An extensive study of the temporal sequence of changes in thyroid function after initiation of a low iodine regimen has been made in rats. Variables measured include: thyroid weight, 131I uptake, monoiodotyrosine/diiodotyrosine (MIT/DIT) and triiodothyronine/thyroxine (T3/T4) ratios, iodide clearance, and 127I content. Also measured were protein-bound iodine (PBI), inorganic iodide and thyrotrophin (TSH) levels in the serum. Significant thyroid hypertrophy was produced during the first week and before there was a fall in serum PBI. Temporally related to the appearance of goiter were a rise in 131I uptake, MIT/DIT ratio and iodide clearance and a fall in thyroidal 127I concentration. In contrast, a fall in total thyroidal 127I appeared later and was closely correlated with a decline in serum PBI concentration and a rise in the thyroidal T3/T4 ratio.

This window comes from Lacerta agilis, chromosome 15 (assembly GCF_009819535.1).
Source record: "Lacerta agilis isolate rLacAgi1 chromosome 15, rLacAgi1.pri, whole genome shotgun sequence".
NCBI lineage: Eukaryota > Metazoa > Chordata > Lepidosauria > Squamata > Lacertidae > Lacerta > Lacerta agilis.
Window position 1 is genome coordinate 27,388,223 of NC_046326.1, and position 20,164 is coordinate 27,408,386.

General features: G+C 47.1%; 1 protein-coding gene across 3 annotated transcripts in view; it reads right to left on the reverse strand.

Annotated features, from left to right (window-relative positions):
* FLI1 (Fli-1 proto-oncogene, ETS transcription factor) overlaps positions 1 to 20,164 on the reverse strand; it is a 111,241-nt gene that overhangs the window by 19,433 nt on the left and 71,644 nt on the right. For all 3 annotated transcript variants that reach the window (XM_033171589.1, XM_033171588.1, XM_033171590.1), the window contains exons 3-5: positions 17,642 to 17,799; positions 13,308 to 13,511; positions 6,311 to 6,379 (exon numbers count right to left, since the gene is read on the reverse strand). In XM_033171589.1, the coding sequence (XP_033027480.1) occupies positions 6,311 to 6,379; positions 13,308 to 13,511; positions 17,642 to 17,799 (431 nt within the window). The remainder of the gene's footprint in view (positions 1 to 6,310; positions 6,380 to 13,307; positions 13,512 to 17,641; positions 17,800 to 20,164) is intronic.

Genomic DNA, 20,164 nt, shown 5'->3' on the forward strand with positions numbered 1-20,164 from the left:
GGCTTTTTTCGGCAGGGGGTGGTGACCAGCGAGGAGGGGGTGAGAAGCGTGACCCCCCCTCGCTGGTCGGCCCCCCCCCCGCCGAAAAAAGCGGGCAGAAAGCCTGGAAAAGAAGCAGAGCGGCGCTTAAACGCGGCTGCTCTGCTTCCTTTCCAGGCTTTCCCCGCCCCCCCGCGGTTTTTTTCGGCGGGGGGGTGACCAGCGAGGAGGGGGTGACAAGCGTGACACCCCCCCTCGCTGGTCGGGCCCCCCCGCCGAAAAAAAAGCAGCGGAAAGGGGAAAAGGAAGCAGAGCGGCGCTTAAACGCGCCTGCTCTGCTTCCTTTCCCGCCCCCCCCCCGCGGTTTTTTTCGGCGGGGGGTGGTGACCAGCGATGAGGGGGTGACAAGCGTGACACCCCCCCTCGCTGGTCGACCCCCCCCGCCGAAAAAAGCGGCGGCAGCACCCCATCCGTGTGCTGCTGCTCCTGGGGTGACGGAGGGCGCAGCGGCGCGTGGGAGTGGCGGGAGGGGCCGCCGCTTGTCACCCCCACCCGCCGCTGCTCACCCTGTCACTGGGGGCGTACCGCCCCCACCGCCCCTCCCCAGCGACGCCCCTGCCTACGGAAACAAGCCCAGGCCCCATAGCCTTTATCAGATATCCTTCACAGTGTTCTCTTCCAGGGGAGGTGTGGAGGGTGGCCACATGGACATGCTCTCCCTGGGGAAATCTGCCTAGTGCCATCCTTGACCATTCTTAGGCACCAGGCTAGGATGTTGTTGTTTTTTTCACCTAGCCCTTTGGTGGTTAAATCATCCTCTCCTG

Manipulations such as hypophysectomy, injections of iodide, thyroxine or TSH, and refeeding a high iodine diet gave results consistent with the view that changes produced by iodine deficiency involve both autonomous and TSH-dependent thyroidal mechanisms. Although elevated serum TSH levels could not be demonstrated until after the first week of the iodine-deficient regimen, the total evidence of these studies permits the conclusion that increased TSH secretion is the most important factor in producing the thyroidal response to iodine deficiency. It is shown that homeostatic mechanisms allow maintenance of a normal level of circulating thyroid hormone in an iodine-deficient state until the body iodine pool becomes too severely depleted to supply adequate iodide substrate to the thyroid. The changes observed closely resemble those found in human iodine-deficient goiters. Although the large goiters produced after several weeks of an iodine-deficient regimen were hyperplastic, they could readily be converted to typical colloid goiters by feeding a high iodine diet for a few days.